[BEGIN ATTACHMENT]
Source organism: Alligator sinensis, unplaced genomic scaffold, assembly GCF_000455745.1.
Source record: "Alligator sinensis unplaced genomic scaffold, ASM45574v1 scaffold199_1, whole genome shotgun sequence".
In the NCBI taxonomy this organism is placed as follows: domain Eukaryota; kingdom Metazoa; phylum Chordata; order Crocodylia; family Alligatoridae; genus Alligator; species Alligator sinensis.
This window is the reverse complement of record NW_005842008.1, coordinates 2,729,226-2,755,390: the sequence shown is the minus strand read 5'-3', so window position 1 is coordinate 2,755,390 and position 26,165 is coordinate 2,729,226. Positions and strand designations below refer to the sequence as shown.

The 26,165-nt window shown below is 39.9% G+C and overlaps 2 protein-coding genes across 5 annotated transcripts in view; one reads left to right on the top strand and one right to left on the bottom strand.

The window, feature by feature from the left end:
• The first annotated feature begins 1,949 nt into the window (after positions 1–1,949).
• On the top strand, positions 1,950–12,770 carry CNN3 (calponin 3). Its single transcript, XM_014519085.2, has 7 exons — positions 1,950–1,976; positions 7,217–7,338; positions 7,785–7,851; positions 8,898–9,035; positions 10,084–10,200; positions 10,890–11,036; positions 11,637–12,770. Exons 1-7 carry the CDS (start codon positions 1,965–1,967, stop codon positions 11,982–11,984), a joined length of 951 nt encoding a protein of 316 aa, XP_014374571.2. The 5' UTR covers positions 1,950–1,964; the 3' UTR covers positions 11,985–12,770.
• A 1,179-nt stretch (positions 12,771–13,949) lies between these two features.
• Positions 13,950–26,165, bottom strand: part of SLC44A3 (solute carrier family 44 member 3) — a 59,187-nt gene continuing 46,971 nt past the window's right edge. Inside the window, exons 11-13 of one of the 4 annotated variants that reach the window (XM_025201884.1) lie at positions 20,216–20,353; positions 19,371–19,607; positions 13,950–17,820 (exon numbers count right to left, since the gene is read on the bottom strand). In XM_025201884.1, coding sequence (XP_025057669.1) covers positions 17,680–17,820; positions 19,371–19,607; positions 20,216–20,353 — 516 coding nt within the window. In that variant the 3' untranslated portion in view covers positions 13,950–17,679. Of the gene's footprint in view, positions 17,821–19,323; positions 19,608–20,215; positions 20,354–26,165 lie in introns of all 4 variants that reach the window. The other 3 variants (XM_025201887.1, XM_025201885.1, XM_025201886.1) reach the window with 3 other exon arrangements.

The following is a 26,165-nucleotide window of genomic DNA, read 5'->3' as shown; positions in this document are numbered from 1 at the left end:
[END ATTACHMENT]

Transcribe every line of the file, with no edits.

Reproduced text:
Source organism: Alligator sinensis, unplaced genomic scaffold, assembly GCF_000455745.1.
Source record: "Alligator sinensis unplaced genomic scaffold, ASM45574v1 scaffold199_1, whole genome shotgun sequence".
In the NCBI taxonomy this organism is placed as follows: domain Eukaryota; kingdom Metazoa; phylum Chordata; order Crocodylia; family Alligatoridae; genus Alligator; species Alligator sinensis.
This window is the reverse complement of record NW_005842008.1, coordinates 2,729,226-2,755,390: the sequence shown is the minus strand read 5'-3', so window position 1 is coordinate 2,755,390 and position 26,165 is coordinate 2,729,226. Positions and strand designations below refer to the sequence as shown.

The 26,165-nt window shown below is 39.9% G+C and overlaps 2 protein-coding genes across 5 annotated transcripts in view; one reads left to right on the top strand and one right to left on the bottom strand.

The window, feature by feature from the left end:
• The first annotated feature begins 1,949 nt into the window (after positions 1–1,949).
• On the top strand, positions 1,950–12,770 carry CNN3 (calponin 3). Its single transcript, XM_014519085.2, has 7 exons — positions 1,950–1,976; positions 7,217–7,338; positions 7,785–7,851; positions 8,898–9,035; positions 10,084–10,200; positions 10,890–11,036; positions 11,637–12,770. Exons 1-7 carry the CDS (start codon positions 1,965–1,967, stop codon positions 11,982–11,984), a joined length of 951 nt encoding a protein of 316 aa, XP_014374571.2. The 5' UTR covers positions 1,950–1,964; the 3' UTR covers positions 11,985–12,770.
• A 1,179-nt stretch (positions 12,771–13,949) lies between these two features.
• Positions 13,950–26,165, bottom strand: part of SLC44A3 (solute carrier family 44 member 3) — a 59,187-nt gene continuing 46,971 nt past the window's right edge. Inside the window, exons 11-13 of one of the 4 annotated variants that reach the window (XM_025201884.1) lie at positions 20,216–20,353; positions 19,371–19,607; positions 13,950–17,820 (exon numbers count right to left, since the gene is read on the bottom strand). In XM_025201884.1, coding sequence (XP_025057669.1) covers positions 17,680–17,820; positions 19,371–19,607; positions 20,216–20,353 — 516 coding nt within the window. In that variant the 3' untranslated portion in view covers positions 13,950–17,679. Of the gene's footprint in view, positions 17,821–19,323; positions 19,608–20,215; positions 20,354–26,165 lie in introns of all 4 variants that reach the window. The other 3 variants (XM_025201887.1, XM_025201885.1, XM_025201886.1) reach the window with 3 other exon arrangements.

The following is a 26,165-nucleotide window of genomic DNA, read 5'->3' as shown; positions in this document are numbered from 1 at the left end: